Having heard from so many people that I needed to go to Merida over the years, I finally made it! We were there for 5 nights and stayed at the Hampton Inn using points. It was a brand new hotel and very nice. Though outside of the city, I would stay again for the value. 5th night free using points @ 5k points per night is a steal. In order to get around, we rented a car. Alamo had a shuttle for us waiting at the airport. From there, it was about a 10 minute ride to the office just outside the city. We bought Mexican car insurance online through Sanborn’s.
Using Merida as a base, we made a couple day trips to go see the ruins (Uxmal, Kabah, Sayil, Labnah and Chichen Itza.)
The Ruins Uxmal, Kabah, Sayil, Labnah and Chichen Itza.
Uxmal was the most crowded of the first 4 ruins we saw. But this shouldn’t be surprising since its the closest to Merida. As we drove further away, there were less and less tourists which really allowed us to enjoy the atmosphere and quiet of the surrounding jungles. Though you couldn’t climb the main temple at Uxmal, you could go up the surrounding buildings. The other ruins were also open game. At the top of some, you can see above the tree line of the jungle and the surrounding area. So it was nice to be able to do that.
Kabah was probably my favorite spot. I liked all the faces carved out of the wall. The stone carvings were remarkable. They really look like faces and even better in person. I also liked how the place is overlooking the land from a hill up high, so you have a nice view of the land below. Also, there was no one there when we visited.
Sayil and Labnah were my least favorite. Compared to the first two ruins, there wasn’t as much to look at. However, it was very scenic and quiet.
Lastly, on a different day we went to Chichen Itza. This place was a zoo compared to the other ruins we had visited before. Lots of crowds and big buses even though we arrived at opening. Chichen Itza was the biggest complex though. In summary, the temple looks just like you would expect it to. We were able to see everything after about an hour and half of exploring so we decided to leave.
On the way back to Merida, we stopped at a Cenote in Yokdoznot. We were literally the only people there (around 10am) or so which was nice. The actual water level is probably 50 feet or so below street level. So you feel like your descending deep and dark. The trees above the cenote provide a lot of shade so it was quite cool temperature wise. Also, the water was cool, with an opaque aqua color to it. In the water, there were little fish swimming too. If there is one cenote you plan to visit, I would recommend checking this one out. Especially after seeing pictures of cenotes being overrun with tourists.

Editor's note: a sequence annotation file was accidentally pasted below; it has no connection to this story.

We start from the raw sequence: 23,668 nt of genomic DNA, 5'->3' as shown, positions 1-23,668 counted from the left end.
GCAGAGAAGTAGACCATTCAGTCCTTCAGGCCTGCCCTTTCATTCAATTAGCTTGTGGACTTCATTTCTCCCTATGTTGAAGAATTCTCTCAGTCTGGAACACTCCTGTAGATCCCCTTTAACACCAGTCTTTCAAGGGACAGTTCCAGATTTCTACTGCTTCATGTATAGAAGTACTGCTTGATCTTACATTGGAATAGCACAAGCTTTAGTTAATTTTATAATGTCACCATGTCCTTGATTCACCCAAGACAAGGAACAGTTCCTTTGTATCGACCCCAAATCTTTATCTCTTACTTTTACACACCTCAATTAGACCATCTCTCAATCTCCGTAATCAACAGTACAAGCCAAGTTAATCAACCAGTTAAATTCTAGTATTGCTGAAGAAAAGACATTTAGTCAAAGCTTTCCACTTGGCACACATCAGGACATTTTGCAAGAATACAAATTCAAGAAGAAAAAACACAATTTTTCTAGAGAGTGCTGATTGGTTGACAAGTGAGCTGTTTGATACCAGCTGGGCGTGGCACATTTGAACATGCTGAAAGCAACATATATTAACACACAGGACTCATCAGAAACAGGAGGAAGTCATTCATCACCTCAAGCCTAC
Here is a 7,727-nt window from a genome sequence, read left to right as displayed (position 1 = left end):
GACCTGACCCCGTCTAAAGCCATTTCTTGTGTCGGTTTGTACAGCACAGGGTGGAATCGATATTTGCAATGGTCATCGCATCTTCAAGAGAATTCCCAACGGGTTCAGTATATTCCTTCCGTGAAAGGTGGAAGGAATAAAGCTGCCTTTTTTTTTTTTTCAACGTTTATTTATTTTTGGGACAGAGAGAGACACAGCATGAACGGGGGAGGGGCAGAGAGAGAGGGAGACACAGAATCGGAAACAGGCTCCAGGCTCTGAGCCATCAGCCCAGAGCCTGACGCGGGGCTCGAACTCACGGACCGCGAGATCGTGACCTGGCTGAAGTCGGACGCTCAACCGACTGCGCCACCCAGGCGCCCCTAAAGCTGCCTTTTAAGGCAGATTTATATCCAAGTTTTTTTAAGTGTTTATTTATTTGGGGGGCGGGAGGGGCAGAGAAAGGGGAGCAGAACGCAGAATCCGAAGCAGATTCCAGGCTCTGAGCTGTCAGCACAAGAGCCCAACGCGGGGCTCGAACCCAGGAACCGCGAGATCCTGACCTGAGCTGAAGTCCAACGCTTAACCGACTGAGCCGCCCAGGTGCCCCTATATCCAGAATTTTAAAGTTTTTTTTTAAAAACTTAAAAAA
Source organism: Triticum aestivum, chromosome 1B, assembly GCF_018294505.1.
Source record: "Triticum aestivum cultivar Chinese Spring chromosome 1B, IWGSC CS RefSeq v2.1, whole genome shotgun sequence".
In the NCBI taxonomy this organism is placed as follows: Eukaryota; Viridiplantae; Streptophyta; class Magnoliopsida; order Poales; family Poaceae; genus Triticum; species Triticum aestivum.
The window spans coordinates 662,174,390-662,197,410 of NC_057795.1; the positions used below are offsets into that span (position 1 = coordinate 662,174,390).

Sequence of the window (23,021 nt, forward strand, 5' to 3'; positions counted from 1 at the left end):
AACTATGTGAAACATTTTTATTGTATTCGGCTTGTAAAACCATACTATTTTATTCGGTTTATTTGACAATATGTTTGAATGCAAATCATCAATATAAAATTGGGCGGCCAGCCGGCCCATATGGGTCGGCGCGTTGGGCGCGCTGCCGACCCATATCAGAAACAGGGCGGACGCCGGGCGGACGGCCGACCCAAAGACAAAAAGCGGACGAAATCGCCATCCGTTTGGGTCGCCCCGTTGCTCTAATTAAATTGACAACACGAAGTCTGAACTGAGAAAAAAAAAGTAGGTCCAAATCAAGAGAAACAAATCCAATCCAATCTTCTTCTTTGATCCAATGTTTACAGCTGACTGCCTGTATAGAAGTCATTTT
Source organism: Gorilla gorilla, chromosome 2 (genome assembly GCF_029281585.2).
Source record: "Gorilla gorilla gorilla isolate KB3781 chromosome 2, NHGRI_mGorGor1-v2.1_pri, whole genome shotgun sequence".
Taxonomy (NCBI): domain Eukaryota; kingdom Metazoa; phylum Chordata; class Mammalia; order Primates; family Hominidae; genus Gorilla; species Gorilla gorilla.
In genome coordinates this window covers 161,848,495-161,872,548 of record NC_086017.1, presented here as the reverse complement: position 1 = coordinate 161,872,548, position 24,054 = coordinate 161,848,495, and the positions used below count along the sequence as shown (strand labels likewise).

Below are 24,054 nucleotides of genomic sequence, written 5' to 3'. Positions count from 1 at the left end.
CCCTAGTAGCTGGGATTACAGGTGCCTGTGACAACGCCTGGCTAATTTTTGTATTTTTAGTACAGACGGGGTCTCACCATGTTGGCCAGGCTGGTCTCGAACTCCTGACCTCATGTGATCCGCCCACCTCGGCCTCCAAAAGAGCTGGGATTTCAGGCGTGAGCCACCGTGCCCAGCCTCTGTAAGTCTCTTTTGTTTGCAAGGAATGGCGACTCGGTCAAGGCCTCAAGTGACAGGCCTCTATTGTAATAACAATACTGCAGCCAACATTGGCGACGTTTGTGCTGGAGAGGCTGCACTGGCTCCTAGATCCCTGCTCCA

Didn’t run into any problems in terms of the drive like police, except on the way back into Merida. There was a police check point. He almost was going to stop us from going through. But let us go after asking a bunch of questions like where did you come from, what did you do there, where are you going etc. He really wanted to pull us over, but his buddy came over and waved us through.
Mayan and Mexican food in the Yucatan
In terms of food, we ate lots of meat… The first place we ate at was Chaya Maya on calle 55, it is right next to the park and inside the restaurant there is a courtyard which the tables surround so there is a very nice ambiance. This is the place to go if you want to try Mayan food.
We had solid tacos at Wayan E‘s @ Calle 15 92-E por 20 y 18, Itzimná. There are two locations, but only one shows up on tripadvisor. If you go, you should go relatively early since they run out of meats toward the end of the day. (We realized that when we got there in the late afternoon.)
Los platos Rotos was a good change after eating lots of Yucatan food. The cuisine here is more mainland Mexican and is a place I would go back to. Mostly locals, and I think they have local farmers markets on a weekly basis right next door if you want to try and time your visit.
La pequena Susana was a Yucatan food restaurant we ate at. I had poc chuc that wasn’t that inspiring so not sure I would recommend this place. But maybe I ordered the wrong thing.
Toward the end of the trip we had really good Italian food at Oliva Enoteca. So if you want good Italian that is the place to go. It was packed when we went and the food was really good!
We were planning to go to Kuuk on the last night. I called the day before to make a reservation, but on the day of we showed up and they were closed already~!! Must have been miscommunication on my part, so it’s a place I will definitely go to on the return.
In terms of sweets, we went to Ki Xocolatl several times, not only to buy chocolate but to also get their frozen chocolate drink which was a refreshing drink given the heat. It’s essentially a chocolate slushy.
In conclusion, the Yucatan was a good representation of how diverse Mexico as a country can be. The weather was great and food equally good. I would definitely return to Merida in the future. And next time I go Kuuk will be first on the list of restaurants to visit!!
On the way, we had a one night layover in Mexico City . Having never been to Coyoacan, we went to explore this district. There is a restaurant called el morral famous for Chiles en Nogada, so I ordered that and it was REALLY good. If you’ve never had it, I would recommend this restaurant for trying it.
We also stopped at a cafe called el jarocho which was pretty busy in the evening and they even had their roaster going! After this we tried to find churros, but damn yelp and whoever put it on google maps because we never found the phantom churro place, 🙁
For more of my travel diaries, please visit the travel section!